CRITIC’S PICK – Village Voice

"A personal, yet profoundly universal, cinematic essay that interweaves five disparate tales into a meditative, entertaining and provocative tapestry." - Saibal Chatterjee, BBC

Filmmaker Pan Nalin (Valley of Flowers, Samsara) travels to the Kumbh Mela, the largest religious convergence in the world on the bank of the Ganges. There, he encounters remarkable men of mind and meditation, many contemplating an inextricable dilemma: to embrace the world or to renounce it? Faith Connections brings to life the personal stories behind a scrappy young runaway boy, a mother desperately looking for her stolen son, and a yogi who is raising an abandoned baby, along with a Sadhu and an ascetic who keeps his calm by smoking cannabis. These stories are framed against a background of a million pilgrims and their spectacular display of devotion.


Kumbh Mela is one of the most extraordinary displays of faith on Earth: a spectacular journey drawing tens of millions of people, taking place once every twelve years. One such year is 2013.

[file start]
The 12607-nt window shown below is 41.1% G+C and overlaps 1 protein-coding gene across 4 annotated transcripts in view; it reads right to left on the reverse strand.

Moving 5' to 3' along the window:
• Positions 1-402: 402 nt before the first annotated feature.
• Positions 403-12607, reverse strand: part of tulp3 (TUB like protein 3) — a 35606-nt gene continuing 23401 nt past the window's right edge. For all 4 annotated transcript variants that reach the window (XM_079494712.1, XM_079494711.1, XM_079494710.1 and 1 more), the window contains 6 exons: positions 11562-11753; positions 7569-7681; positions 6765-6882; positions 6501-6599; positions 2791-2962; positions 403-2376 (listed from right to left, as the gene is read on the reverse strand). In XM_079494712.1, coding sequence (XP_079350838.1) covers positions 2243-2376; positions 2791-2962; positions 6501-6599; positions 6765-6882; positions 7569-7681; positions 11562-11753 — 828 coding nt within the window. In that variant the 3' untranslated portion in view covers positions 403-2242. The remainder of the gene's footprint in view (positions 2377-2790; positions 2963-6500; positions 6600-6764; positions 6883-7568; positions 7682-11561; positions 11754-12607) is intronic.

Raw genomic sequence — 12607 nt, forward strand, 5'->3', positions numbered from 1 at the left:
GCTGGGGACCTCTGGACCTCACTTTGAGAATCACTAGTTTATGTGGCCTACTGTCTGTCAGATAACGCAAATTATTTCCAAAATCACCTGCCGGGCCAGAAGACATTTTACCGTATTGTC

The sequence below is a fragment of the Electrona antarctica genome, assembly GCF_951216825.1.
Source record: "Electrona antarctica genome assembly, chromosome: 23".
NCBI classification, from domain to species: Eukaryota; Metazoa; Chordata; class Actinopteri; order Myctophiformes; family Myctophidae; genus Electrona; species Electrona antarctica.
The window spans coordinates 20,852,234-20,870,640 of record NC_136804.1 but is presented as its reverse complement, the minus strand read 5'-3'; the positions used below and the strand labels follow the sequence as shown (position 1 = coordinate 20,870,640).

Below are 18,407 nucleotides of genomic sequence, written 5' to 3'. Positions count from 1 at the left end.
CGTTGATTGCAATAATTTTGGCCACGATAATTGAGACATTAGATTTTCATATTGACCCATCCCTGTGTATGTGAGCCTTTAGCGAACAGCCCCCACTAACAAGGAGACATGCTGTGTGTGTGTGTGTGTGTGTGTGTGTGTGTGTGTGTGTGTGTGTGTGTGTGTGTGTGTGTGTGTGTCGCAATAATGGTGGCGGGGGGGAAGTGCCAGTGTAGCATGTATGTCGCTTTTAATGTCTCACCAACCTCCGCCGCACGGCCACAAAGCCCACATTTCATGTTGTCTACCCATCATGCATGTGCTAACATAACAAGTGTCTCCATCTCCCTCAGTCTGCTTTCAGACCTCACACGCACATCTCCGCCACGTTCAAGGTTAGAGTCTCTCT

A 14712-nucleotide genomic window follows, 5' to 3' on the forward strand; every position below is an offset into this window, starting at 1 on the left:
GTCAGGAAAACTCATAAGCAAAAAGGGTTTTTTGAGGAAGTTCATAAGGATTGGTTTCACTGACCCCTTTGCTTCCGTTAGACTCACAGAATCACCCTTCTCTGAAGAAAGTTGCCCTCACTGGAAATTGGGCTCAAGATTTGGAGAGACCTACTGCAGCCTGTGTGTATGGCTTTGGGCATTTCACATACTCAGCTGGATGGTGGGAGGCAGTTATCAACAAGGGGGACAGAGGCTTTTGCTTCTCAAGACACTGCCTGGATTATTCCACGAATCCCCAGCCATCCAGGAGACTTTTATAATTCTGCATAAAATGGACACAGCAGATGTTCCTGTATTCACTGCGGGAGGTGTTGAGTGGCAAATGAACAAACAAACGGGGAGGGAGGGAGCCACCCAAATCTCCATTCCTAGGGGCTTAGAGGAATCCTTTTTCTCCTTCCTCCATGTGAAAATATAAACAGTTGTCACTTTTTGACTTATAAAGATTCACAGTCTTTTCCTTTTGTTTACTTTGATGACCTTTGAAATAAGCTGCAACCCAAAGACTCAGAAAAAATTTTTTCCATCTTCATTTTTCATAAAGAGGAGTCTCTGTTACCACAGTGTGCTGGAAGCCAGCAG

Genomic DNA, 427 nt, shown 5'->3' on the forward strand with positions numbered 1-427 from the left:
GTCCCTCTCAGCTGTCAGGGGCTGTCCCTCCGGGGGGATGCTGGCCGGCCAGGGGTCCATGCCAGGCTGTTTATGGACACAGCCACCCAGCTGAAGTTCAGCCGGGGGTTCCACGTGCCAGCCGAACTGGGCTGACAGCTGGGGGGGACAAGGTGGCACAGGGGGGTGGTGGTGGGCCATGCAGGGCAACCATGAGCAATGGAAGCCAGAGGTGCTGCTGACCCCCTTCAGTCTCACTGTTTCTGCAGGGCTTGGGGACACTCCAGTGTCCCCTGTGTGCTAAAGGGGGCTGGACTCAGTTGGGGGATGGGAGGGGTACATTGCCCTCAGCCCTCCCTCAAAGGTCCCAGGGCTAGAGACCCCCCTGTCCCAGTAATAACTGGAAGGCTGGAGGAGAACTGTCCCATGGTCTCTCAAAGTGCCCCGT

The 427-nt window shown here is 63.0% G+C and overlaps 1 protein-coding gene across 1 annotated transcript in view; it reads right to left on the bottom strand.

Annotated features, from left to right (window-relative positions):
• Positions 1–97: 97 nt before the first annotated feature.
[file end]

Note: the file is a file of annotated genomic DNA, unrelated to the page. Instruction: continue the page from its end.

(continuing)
This Hindu pilgrimage is held for about one and a half months at the Triveni Sangama. In Hindu tradition Triveni Sangama is the “confluence” of three rivers. Sangama is the Sanskrit word for confluence. The point of confluence is a sacred place for Hindus. A bath here is said to wash away all of one’s sins and free one from the cycle of rebirth.

Kumbh means a pitcher and Mela means fair in Hindi. It is also believed in Hindu mythology — drops of nectar fell from the Kumbh carried by gods after the sea was churned. The festival is billed as the “biggest gathering on Earth.” An estimated four to five million pilgrims bathe on the most auspicious day. The total number of pilgrims for the entire duration of the fair is considered to be between 90 to 100 million.